October 25th saw the appearance of a report headlined “Israeli cabinet backs huge spending plan for Arab minority” on the BBC News website’s ‘Middle East’ page.
While that report gives readers an idea of planned government spending in various fields in Israel’s Arab sector, it does not provide any information concerning similar past investments and the issues encountered.
“Economic plans to mend persistent socio-economic gaps between Arab and Jewish Israelis have been proposed several times over the past few decades. The most recent such plan — known as 922 — allocated over NIS 10 billion in economic stimulus to Arab communities between 2016 and 2020. […]
Over the past few years, criminal gangs sought to redirect budgets for public projects to their own pockets — allegedly using pressure tactics to win contracts and shooting up the homes of Arab mayors who resisted.
“Municipality heads were always targeted by criminal organizations. But since 922, as more money has been spent on local authorities, the local authorities have become a larger prize,” said Rida Jabr, who directs the Aman non-profit, in a phone call last year.
Officials say they are aware of the problem and will take measures to ensure that the billions of shekels set to hit Arab communities don’t reach criminal organizations.”
Readers find a paragraph that has no direct bearing on the report’s subject matter:
“Israeli Arabs descend from Palestinians who became Israeli citizens following the creation of the state in 1948-49. Many still self-identify as Palestinian or express solidarity with those living in the occupied West Bank and Gaza.”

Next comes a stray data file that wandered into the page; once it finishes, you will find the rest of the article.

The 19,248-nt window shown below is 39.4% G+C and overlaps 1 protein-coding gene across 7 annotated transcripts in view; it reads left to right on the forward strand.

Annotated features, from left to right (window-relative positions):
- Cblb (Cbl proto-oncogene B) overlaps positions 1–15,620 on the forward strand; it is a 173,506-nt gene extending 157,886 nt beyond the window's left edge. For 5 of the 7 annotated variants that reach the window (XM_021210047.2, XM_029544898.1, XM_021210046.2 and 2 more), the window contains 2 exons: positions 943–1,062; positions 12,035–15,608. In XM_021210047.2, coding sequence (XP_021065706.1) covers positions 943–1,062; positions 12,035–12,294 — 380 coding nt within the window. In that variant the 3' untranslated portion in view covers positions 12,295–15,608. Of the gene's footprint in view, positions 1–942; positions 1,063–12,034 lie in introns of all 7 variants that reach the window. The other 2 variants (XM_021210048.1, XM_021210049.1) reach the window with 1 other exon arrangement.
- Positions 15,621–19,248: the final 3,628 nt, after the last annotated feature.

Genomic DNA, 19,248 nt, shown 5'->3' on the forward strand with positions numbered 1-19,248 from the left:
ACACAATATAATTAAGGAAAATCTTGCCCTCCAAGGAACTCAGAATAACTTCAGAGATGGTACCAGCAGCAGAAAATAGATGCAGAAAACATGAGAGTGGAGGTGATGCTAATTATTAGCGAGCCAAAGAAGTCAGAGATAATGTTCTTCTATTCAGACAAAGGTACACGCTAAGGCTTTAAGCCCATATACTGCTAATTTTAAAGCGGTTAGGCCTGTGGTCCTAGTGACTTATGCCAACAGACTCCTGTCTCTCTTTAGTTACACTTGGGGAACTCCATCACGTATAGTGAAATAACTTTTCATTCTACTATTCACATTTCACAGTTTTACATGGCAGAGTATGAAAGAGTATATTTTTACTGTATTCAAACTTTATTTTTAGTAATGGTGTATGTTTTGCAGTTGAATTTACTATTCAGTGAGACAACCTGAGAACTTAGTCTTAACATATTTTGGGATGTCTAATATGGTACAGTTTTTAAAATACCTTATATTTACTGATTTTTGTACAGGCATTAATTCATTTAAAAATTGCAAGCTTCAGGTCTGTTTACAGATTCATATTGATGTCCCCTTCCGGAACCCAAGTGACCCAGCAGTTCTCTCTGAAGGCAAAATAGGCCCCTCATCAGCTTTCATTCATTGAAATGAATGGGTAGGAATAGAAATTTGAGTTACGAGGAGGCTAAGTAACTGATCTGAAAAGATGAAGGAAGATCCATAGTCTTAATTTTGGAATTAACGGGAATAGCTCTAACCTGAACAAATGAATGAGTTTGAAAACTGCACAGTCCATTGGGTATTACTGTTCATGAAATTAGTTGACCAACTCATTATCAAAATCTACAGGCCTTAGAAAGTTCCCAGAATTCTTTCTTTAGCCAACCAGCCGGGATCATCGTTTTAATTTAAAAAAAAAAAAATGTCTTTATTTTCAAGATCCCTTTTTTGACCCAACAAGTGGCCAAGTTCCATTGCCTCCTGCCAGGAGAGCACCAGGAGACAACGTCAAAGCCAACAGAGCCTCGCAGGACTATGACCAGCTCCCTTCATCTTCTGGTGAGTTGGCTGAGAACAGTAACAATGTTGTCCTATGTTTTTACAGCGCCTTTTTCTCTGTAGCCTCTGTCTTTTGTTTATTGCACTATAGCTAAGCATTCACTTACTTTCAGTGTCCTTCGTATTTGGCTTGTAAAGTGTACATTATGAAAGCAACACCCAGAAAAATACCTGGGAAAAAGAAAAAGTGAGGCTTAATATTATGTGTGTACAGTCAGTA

As we have recently had cause to note on several occasions, the BBC’s relatively novel practice of framing Israeli Arabs as Palestinians does not provide audiences with a representative picture of the way in which people self-identify in that richly varied sector of the Israeli population (not all of whom, contrary to the BBC’s claim, descend from Arabs who stayed in what became Israel in 1948).
A survey conducted by the Israel Democracy Institute in 2019 showed that 13% of the respondents described their primary self-identification as Palestinian, with the institute noting that “[t]hese findings have not changed significantly since 2017”. 65% of Arabs polled said that they were “proud to be Israelis” and 85% thought that “Israel is a good place to live”.
In April 2020 the Jerusalem Post reported on a different survey.
“According to the survey, conducted by Prof. Camille Fuchs of Tel Aviv University, about a quarter of Israeli minorities (23%) define themselves primarily as “Israeli” and half (51%) self-identify as “Israeli-Arab.”
The proportion of non-Jewish people who define themselves primarily as “Palestinian” now stands at around 7%, down from 18% this time last year.”
So while the BBC’s claim that “[m]any still self-identify as Palestinian” is not strictly speaking inaccurate (given that many means “a large number of” and 7% translates to around 140,000 people), it certainly does not contribute to audience understanding of Israeli society.